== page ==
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Motorola RAZR MAXX V6 review: Motorola RAZR MAXX V6

An HSDPA phone available on Telstra's Next G network, the MAXX brings high-speed downloads and an emphasis on video to the RAZR line-up.

Ella Morton
Ella was an Associate Editor at CNET Australia.
Ella Morton
4 min read

Take a look at any phone from Motorola's RAZR line-up, from the original V3 to the garishly golden D&G model, and you'll see the basic design of the MAXX. More than two years since the RAZR form factor first appeared, Motorola is still clinging to the now iconic look, with just a few tweaks to the surfaces and specs.


Motorola RAZR MAXX V6

The Good

Handles multimedia very well. Thinner than the V3x. Shows off Next G internet and video capabilities nicely.

The Bad

Performance issues. Basic design has been around since 2004. Need to buy a microSD card if you want to store a lot of songs.

The Bottom Line

It's a little unstable and the menu needs a revamp, but the MAXX offers an easy way to dive into Next G.

The MAXX sees the addition of three touch-sensitive music keys beneath the external display that light up when pressed. The materialising keys are eerily similar to the song navigation keys that appear on the glassy black surface of the clamshell LG U830. Let's not cry copycat though -- LG's buttons are red while the MAXX's are electric blue. (If you take a look at Samsung's A701, you'll also see the same external button line-up, this time rendered in white.)

At 53mm by 104.5mm by 15.5mm and weighing 105g, the MAXX is thinner and lighter than Motorola's 3G V3x, but a few millimetres thicker than the original V3. The internal display is bright and built for Web browsing, with a resolution of 240 x 320 pixels.

There's just one port on the MAXX: a mini USB jack that accepts an AC charger, USB cable or headset. Simplicity can be a virtue, but the single socket doesn't allow for multitasking while you're powering up. The microSD slot is also not accessible without opening the back cover -- it's hidden underneath the battery.

In comparing Moto's recent models with the phones released by the likes of Nokia and Sony Ericsson, we can't help but observe that Motorola seems to be doing a bit of laurel-resting. While the original RAZR represented a smoking-hot shake-up of the mobile market, it was released over two years ago. It's fine to bask in the glow that a hugely successful product brings, but if Motorola is going to keep releasing phones that are near-identical in design, we'd like to at least see an interface overhaul -- those menu graphics are beginning to look pretty dated.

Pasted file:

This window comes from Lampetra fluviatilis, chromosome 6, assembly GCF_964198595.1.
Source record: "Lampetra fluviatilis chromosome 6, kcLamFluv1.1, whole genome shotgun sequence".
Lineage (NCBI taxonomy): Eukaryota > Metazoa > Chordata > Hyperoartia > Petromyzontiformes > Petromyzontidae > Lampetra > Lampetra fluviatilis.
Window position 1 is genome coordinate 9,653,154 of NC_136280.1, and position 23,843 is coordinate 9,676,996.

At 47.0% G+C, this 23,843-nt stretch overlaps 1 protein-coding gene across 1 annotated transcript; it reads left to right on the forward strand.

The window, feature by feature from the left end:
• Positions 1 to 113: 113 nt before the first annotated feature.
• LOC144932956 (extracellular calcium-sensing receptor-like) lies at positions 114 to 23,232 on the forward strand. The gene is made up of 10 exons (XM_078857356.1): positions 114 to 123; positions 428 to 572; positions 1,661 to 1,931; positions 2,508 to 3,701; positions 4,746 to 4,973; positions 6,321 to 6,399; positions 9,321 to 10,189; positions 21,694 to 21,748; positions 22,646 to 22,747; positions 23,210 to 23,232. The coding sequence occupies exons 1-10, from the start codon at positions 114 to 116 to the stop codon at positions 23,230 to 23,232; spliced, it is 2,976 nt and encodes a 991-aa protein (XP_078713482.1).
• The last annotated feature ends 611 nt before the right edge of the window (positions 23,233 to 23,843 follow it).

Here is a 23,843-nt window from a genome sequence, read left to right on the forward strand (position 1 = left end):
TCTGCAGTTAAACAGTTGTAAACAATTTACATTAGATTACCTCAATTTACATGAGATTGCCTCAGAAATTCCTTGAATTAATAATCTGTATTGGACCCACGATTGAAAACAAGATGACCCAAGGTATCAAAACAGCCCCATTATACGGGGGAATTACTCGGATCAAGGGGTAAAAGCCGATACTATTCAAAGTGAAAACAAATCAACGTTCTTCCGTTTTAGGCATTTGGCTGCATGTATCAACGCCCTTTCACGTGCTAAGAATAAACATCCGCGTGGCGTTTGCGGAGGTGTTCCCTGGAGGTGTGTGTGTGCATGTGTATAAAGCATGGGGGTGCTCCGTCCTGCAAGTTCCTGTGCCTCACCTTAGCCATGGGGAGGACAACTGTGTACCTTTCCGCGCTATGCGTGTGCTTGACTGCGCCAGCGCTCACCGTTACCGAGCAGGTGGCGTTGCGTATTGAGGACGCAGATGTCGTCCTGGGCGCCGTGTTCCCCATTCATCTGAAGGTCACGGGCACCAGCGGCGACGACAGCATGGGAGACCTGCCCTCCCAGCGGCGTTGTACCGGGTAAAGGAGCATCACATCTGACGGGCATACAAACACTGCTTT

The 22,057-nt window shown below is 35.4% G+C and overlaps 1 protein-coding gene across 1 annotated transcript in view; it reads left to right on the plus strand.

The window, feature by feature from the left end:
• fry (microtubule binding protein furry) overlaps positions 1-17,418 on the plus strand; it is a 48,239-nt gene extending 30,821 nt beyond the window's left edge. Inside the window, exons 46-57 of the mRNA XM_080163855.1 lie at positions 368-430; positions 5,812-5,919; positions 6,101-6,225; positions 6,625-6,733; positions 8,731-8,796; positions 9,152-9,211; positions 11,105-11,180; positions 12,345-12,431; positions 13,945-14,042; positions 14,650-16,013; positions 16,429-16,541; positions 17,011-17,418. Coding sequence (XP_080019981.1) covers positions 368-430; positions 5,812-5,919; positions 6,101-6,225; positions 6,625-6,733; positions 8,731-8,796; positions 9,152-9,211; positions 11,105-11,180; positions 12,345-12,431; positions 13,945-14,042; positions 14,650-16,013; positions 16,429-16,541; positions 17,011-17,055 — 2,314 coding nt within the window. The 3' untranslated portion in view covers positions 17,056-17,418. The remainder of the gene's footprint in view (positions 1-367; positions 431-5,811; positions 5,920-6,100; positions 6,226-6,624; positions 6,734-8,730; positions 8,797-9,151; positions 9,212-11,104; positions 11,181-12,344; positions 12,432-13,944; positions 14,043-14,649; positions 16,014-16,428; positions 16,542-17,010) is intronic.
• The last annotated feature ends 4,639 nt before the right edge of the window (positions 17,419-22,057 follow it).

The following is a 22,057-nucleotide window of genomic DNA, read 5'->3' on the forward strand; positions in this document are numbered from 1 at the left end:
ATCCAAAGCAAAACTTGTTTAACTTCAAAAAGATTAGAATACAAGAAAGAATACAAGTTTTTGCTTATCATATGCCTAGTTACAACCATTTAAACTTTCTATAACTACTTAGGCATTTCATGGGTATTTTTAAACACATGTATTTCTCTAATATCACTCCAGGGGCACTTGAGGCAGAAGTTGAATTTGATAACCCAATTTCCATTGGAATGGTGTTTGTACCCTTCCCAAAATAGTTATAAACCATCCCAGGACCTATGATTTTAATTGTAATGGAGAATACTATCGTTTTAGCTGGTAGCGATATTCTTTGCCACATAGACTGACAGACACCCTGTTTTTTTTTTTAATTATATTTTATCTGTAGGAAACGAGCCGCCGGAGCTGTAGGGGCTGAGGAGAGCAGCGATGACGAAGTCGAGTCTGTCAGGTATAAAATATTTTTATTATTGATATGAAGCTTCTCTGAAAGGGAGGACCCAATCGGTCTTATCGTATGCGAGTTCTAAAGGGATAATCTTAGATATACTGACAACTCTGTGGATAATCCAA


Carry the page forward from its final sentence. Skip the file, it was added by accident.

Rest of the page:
As with the Samsung A701, many of the MAXX's noteworthy features come from the Telstra Next G network rather than the phone itself. Due to the higher downloads speeds possible on HSDPA, video has been given star billing, with Telstra offering news services and Foxtel on Next G handsets.

The music player can handle a variety of formats including MP3, WMA, WAV and AAC files, but you'll need to shell out for a microSD card if you want to build up a formidable playlist: the internal memory is 50MB.

A 2-megapixel camera above the external display and a VGA version on the inside of the clamshell hinge round out the photo- and video-capture facilities.

There is also support for the A2DP Bluetooth profile, meaning the phone is compatible with wireless stereo headphones.

Our MAXX suffered from a few inexplicable quirks -- occasionally it took the questionable initiative to turn itself off after being left alone for a few hours, and required a reboot. It also froze a couple of times during Web browsing.

The blue music navigation buttons that materialise on the phone's external surface look very smart, but can be a little slow to respond to touch. Because they are sections of the glossy shell, rather than actual buttons, it can be difficult to tell whether your touches have registered, meaning you may occasionally skip through more tracks than intended.

Given the music keys' sensitivity, you will also want to ensure that you lock the phone from accidental touches when listening to your tunes. This can be done by scrolling through the music menu using the up/down button on the left.

The MAXX handles multiple tasks well; if you are listening to a song while browsing the Web, and encounter online audio or video, the song will stop, then resume after you've had your Internet multimedia fix.

With the higher download speeds of HSDPA, cruising around the Web is a much smoother experience than you'll get via WAP. The Opera 8 browser is fine, but lacks the funky extra features (such as mini snapshots of full Web pages) found in Nokia's series 60 browser. Due to the text entry method, filling in forms online also takes longer than it would on a Sony Ericsson or Nokia phone.

We found the PC software (Motorola Phone Tools) easy to use for transferring multimedia to and from the phone and syncing information with Outlook.

If you're a fan of the RAZR form factor, and want to get a piece of the fast-mobile-downloads action, the MAXX will serve you better than the chunkier V3x. It did prove a little unstable during our testing though, and a quick survey of online opinions suggests we weren't alone in experiencing a performance issue or two. If you're more interested in the offerings of Telstra's Next G network, we'd suggest taking a look at the very similar-looking (but slightly less jazzy) Samsung A701.